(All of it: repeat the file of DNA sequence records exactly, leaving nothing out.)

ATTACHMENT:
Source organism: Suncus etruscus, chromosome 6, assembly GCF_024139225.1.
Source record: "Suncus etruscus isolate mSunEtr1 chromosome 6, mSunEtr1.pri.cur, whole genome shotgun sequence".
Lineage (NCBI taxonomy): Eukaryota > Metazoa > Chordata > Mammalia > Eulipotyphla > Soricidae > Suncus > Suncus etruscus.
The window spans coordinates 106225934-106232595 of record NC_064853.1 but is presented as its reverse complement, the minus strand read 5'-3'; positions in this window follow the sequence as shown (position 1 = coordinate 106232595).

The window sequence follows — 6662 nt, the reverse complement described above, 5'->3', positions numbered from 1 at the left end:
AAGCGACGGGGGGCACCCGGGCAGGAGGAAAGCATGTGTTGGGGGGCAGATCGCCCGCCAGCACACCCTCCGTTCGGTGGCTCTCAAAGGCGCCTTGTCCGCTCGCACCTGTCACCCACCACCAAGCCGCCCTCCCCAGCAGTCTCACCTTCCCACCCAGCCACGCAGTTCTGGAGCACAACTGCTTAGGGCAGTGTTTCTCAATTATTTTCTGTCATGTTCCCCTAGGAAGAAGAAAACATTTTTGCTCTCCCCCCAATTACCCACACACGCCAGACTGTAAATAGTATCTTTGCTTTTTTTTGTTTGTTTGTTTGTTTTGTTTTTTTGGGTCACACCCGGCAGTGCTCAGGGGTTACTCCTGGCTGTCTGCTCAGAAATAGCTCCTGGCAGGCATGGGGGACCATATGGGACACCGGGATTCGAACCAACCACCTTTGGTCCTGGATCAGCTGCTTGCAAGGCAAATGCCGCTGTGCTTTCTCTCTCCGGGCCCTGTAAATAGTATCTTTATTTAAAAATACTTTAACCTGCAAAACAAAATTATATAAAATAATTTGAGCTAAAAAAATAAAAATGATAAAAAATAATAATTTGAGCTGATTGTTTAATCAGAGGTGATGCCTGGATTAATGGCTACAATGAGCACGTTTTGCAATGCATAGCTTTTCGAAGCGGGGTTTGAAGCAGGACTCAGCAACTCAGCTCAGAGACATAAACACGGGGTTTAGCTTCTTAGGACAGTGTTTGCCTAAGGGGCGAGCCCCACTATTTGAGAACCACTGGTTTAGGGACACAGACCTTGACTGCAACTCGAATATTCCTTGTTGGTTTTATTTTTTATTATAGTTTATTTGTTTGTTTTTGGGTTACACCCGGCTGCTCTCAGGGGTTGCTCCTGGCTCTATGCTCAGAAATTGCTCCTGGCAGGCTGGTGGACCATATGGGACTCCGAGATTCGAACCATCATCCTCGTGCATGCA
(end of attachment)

Source organism: Suncus etruscus, chromosome 6, assembly GCF_024139225.1.
Source record: "Suncus etruscus isolate mSunEtr1 chromosome 6, mSunEtr1.pri.cur, whole genome shotgun sequence".
Lineage (NCBI taxonomy): Eukaryota > Metazoa > Chordata > Mammalia > Eulipotyphla > Soricidae > Suncus > Suncus etruscus.
The window spans coordinates 106225934-106232595 of record NC_064853.1 but is presented as its reverse complement, the minus strand read 5'-3'; positions in this window follow the sequence as shown (position 1 = coordinate 106232595).

The window sequence follows — 6662 nt, the reverse complement described above, 5'->3', positions numbered from 1 at the left end:
AAGCGACGGGGGGCACCCGGGCAGGAGGAAAGCATGTGTTGGGGGGCAGATCGCCCGCCAGCACACCCTCCGTTCGGTGGCTCTCAAAGGCGCCTTGTCCGCTCGCACCTGTCACCCACCACCAAGCCGCCCTCCCCAGCAGTCTCACCTTCCCACCCAGCCACGCAGTTCTGGAGCACAACTGCTTAGGGCAGTGTTTCTCAATTATTTTCTGTCATGTTCCCCTAGGAAGAAGAAAACATTTTTGCTCTCCCCCCAATTACCCACACACGCCAGACTGTAAATAGTATCTTTGCTTTTTTTTGTTTGTTTGTTTGTTTTGTTTTTTTGGGTCACACCCGGCAGTGCTCAGGGGTTACTCCTGGCTGTCTGCTCAGAAATAGCTCCTGGCAGGCATGGGGGACCATATGGGACACCGGGATTCGAACCAACCACCTTTGGTCCTGGATCAGCTGCTTGCAAGGCAAATGCCGCTGTGCTTTCTCTCTCCGGGCCCTGTAAATAGTATCTTTATTTAAAAATACTTTAACCTGCAAAACAAAATTATATAAAATAATTTGAGCTAAAAAAATAAAAATGATAAAAAATAATAATTTGAGCTGATTGTTTAATCAGAGGTGATGCCTGGATTAATGGCTACAATGAGCACGTTTTGCAATGCATAGCTTTTCGAAGCGGGGTTTGAAGCAGGACTCAGCAACTCAGCTCAGAGACATAAACACGGGGTTTAGCTTCTTAGGACAGTGTTTGCCTAAGGGGCGAGCCCCACTATTTGAGAACCACTGGTTTAGGGACACAGACCTTGACTGCAACTCGAATATTCCTTGTTGGTTTTATTTTTTATTATAGTTTATTTGTTTGTTTTTGGGTTACACCCGGCTGCTCTCAGGGGTTGCTCCTGGCTCTATGCTCAGAAATTGCTCCTGGCAGGCTGGTGGACCATATGGGACTCCGAGATTCGAACCATCATCCTCGTGCATGCA